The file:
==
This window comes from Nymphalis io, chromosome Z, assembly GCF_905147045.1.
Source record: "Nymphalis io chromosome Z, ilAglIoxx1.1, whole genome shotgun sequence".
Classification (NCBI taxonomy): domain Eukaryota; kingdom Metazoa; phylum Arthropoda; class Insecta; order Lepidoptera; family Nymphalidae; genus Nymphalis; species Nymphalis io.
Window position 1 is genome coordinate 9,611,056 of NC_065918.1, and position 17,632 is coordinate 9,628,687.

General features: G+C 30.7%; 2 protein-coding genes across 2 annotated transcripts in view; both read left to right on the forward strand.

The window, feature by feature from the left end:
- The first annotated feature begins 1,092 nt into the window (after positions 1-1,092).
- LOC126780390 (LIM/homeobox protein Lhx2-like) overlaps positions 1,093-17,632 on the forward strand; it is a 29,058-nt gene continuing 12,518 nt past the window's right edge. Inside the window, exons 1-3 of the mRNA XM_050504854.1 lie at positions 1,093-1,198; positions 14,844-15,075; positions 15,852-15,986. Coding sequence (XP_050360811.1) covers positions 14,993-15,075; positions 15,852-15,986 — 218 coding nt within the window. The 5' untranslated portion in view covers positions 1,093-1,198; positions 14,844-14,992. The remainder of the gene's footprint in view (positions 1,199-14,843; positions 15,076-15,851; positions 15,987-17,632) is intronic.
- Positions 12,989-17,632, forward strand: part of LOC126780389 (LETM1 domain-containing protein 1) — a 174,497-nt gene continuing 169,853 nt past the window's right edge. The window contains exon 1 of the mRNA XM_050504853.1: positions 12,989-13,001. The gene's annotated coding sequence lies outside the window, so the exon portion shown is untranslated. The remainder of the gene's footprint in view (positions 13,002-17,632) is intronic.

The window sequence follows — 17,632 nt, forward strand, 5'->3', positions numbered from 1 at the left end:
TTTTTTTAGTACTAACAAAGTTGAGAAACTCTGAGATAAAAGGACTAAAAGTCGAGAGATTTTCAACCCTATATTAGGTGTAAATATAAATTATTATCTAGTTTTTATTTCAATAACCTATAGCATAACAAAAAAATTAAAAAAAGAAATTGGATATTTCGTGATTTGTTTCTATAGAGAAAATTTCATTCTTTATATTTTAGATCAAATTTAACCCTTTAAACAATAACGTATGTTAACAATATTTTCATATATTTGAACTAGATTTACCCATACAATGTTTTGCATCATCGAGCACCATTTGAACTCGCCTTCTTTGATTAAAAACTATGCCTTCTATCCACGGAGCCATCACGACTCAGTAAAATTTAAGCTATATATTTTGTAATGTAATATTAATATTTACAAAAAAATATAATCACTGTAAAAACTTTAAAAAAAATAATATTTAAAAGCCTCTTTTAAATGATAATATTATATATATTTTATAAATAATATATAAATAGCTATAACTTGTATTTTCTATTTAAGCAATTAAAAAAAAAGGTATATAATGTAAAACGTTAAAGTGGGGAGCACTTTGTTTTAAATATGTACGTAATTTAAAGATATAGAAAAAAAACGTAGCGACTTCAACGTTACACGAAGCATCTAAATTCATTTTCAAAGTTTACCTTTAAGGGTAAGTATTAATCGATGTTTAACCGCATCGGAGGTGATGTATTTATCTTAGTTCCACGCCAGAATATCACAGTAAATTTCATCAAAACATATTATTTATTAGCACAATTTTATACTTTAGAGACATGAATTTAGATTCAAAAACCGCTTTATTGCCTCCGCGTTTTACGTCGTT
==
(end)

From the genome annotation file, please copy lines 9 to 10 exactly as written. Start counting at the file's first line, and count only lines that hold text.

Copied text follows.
- Positions 12,989-17,632, forward strand: part of LOC126780389 (LETM1 domain-containing protein 1) — a 174,497-nt gene continuing 169,853 nt past the window's right edge. The window contains exon 1 of the mRNA XM_050504853.1: positions 12,989-13,001. The gene's annotated coding sequence lies outside the window, so the exon portion shown is untranslated. The remainder of the gene's footprint in view (positions 13,002-17,632) is intronic.

The window sequence follows — 17,632 nt, forward strand, 5'->3', positions numbered from 1 at the left end: